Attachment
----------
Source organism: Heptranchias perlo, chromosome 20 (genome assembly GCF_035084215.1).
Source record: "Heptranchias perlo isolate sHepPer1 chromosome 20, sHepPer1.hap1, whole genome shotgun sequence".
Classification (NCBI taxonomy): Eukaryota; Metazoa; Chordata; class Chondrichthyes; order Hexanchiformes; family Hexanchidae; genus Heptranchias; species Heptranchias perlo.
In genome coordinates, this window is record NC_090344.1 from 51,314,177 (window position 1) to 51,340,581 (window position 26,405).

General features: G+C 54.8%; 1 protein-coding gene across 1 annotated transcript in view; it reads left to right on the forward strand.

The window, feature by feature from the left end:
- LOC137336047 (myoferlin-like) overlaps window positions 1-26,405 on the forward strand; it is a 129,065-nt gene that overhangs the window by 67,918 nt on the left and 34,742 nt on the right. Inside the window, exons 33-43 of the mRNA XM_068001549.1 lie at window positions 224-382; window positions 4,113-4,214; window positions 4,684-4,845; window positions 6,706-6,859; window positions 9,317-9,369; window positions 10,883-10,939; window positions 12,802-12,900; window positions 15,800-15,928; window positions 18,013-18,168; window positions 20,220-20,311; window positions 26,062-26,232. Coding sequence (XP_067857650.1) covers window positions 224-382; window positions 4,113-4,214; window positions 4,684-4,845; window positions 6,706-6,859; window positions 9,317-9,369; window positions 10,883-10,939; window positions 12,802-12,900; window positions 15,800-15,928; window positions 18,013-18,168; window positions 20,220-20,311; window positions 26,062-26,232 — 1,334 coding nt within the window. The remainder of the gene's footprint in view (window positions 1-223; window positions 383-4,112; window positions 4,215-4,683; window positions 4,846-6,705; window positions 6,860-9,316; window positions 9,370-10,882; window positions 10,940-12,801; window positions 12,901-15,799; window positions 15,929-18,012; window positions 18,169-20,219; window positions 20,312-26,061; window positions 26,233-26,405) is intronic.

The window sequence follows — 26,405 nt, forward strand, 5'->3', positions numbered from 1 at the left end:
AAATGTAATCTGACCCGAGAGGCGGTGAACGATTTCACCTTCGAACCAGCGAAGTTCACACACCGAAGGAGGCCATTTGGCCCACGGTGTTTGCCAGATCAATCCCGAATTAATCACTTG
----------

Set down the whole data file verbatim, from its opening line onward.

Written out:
Source organism: Heptranchias perlo, chromosome 20 (genome assembly GCF_035084215.1).
Source record: "Heptranchias perlo isolate sHepPer1 chromosome 20, sHepPer1.hap1, whole genome shotgun sequence".
Classification (NCBI taxonomy): Eukaryota; Metazoa; Chordata; class Chondrichthyes; order Hexanchiformes; family Hexanchidae; genus Heptranchias; species Heptranchias perlo.
In genome coordinates, this window is record NC_090344.1 from 51,314,177 (window position 1) to 51,340,581 (window position 26,405).

General features: G+C 54.8%; 1 protein-coding gene across 1 annotated transcript in view; it reads left to right on the forward strand.

The window, feature by feature from the left end:
- LOC137336047 (myoferlin-like) overlaps window positions 1-26,405 on the forward strand; it is a 129,065-nt gene that overhangs the window by 67,918 nt on the left and 34,742 nt on the right. Inside the window, exons 33-43 of the mRNA XM_068001549.1 lie at window positions 224-382; window positions 4,113-4,214; window positions 4,684-4,845; window positions 6,706-6,859; window positions 9,317-9,369; window positions 10,883-10,939; window positions 12,802-12,900; window positions 15,800-15,928; window positions 18,013-18,168; window positions 20,220-20,311; window positions 26,062-26,232. Coding sequence (XP_067857650.1) covers window positions 224-382; window positions 4,113-4,214; window positions 4,684-4,845; window positions 6,706-6,859; window positions 9,317-9,369; window positions 10,883-10,939; window positions 12,802-12,900; window positions 15,800-15,928; window positions 18,013-18,168; window positions 20,220-20,311; window positions 26,062-26,232 — 1,334 coding nt within the window. The remainder of the gene's footprint in view (window positions 1-223; window positions 383-4,112; window positions 4,215-4,683; window positions 4,846-6,705; window positions 6,860-9,316; window positions 9,370-10,882; window positions 10,940-12,801; window positions 12,901-15,799; window positions 15,929-18,012; window positions 18,169-20,219; window positions 20,312-26,061; window positions 26,233-26,405) is intronic.

The window sequence follows — 26,405 nt, forward strand, 5'->3', positions numbered from 1 at the left end:
AAATGTAATCTGACCCGAGAGGCGGTGAACGATTTCACCTTCGAACCAGCGAAGTTCACACACCGAAGGAGGCCATTTGGCCCACGGTGTTTGCCAGATCAATCCCGAATTAATCACTTG